The wine region of Veneto in Italy is one of the most important in the country and encompasses several productive areas, including Vicenza. This region is known for its production of high-quality red, white, and sparkling wines that are enjoyed by wine enthusiasts worldwide.
The Vicenza region is particularly renowned for its red wines such as Valpolicella and Amarone. Valpolicella is a young and fruity wine, while Amarone is a full-bodied and intense red wine produced from semi-dried grapes. Other popular red wines produced in the region include Bardolino and Soave.
The region is also known for its production of dry and fruity white wines such as Soave and Garganega. Additionally, the region is famous for its sparkling wines, such as Prosecco, which is made from Glera grapes.
The vineyards in the region are cultivated in flat and fertile lands with good sun exposure. The region has a temperate and dry climate, which is ideal for producing high-quality wines.
The architecture and landscape of the region are also charming, with picturesque villages and ancient wineries built in the typical style of the region. The region is known for its hospitality and cultural traditions, including local cuisine and wine festivals.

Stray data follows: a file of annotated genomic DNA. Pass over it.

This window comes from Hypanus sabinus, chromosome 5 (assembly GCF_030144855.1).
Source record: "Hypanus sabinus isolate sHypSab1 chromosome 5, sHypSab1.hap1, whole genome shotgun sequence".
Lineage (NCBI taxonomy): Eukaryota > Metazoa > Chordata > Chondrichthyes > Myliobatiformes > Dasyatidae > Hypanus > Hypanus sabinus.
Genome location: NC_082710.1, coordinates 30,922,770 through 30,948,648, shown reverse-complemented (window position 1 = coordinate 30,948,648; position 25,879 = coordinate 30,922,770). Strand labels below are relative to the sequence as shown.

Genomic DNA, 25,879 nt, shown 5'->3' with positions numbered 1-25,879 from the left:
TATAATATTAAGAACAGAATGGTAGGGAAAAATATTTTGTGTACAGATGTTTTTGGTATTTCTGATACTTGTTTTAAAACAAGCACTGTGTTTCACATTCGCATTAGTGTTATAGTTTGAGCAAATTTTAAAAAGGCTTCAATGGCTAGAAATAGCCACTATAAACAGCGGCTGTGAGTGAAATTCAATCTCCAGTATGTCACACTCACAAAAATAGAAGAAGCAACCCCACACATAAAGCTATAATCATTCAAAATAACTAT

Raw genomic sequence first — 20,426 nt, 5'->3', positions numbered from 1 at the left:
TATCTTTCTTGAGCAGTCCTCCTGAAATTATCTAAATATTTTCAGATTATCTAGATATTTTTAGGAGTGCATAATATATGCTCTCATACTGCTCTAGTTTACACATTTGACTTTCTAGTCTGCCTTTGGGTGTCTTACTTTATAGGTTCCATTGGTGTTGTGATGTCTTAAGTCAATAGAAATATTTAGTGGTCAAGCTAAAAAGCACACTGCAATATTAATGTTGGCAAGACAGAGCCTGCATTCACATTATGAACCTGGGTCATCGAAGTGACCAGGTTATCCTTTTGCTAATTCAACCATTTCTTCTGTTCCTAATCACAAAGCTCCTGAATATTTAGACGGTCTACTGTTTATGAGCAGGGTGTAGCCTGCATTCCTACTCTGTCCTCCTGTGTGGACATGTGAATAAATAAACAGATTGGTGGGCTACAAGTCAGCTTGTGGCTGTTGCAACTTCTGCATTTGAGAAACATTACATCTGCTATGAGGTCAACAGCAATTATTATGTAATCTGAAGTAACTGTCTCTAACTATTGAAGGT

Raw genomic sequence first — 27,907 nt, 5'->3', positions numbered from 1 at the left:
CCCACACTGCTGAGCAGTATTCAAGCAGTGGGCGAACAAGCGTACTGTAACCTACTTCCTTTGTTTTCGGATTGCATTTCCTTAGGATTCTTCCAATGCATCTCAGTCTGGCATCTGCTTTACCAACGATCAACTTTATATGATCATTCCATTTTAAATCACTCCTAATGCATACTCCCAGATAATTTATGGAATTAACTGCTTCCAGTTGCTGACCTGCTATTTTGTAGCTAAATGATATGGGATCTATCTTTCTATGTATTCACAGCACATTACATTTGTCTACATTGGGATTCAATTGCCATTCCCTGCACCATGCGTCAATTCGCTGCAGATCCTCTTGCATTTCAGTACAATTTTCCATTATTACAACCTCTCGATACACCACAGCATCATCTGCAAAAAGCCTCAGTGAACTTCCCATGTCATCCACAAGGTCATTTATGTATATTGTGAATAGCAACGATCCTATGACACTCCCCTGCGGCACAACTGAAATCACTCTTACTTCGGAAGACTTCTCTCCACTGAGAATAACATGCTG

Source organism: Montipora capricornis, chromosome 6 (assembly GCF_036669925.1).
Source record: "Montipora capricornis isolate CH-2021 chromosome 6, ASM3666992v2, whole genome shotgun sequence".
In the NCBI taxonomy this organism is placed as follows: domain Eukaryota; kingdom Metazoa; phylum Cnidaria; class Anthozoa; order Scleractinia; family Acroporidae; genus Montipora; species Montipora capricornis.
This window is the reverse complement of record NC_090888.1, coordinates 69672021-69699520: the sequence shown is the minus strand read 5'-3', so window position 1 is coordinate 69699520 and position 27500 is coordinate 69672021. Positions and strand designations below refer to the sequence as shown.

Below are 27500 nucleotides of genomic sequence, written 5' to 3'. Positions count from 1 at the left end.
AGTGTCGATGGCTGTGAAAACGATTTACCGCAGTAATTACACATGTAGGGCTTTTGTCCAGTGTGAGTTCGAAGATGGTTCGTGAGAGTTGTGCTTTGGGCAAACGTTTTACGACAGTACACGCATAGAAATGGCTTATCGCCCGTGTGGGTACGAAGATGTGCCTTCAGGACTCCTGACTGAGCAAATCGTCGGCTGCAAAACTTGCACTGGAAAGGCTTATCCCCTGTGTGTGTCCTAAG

In summary, the wine region of Veneto in Italy is one of the most important and diverse in the country, offering a wide range of high-quality wines, enchanting landscapes and architecture, and a rich wine culture and traditions. If you are a wine lover, you will certainly fall in love with this wonderful region.

  • Geography & Climate

    The wine region of Veneto is located in northeastern Italy, protected from the harsh climate of Northern Europe by the Alps, whose foothills form the northern boundaries of Veneto. These cooler climates are well-suited for white grape varieties such as Garganega (the main grape for Soave wines), while the warmer coastal plains of the Adriatic and river valleys are where the famous red wines Valpolicella, Bardolino, and Amarone DOC are produced.
    The climate changes significantly, with continental aspects in the plains and milder conditions along the Adriatic coast, around Lake Garda, and in the mountainous areas.

    The Veneto region has 27 officially recognized DOC zones and 14 DOCG zones where vineyards are a constant feature of the landscape. This is why in Veneto, the subtle interaction between soil, sun, and vine brings out the diverse expressions of grapes such as Prosecco, Garganega, or Corvina. The most renowned wines in the region come from the provinces of Treviso, Verona, Padua, Venice, and Vicenza. It is believed that the area around Verona, with its temperate climate, has been cultivating grapes since the Bronze Age.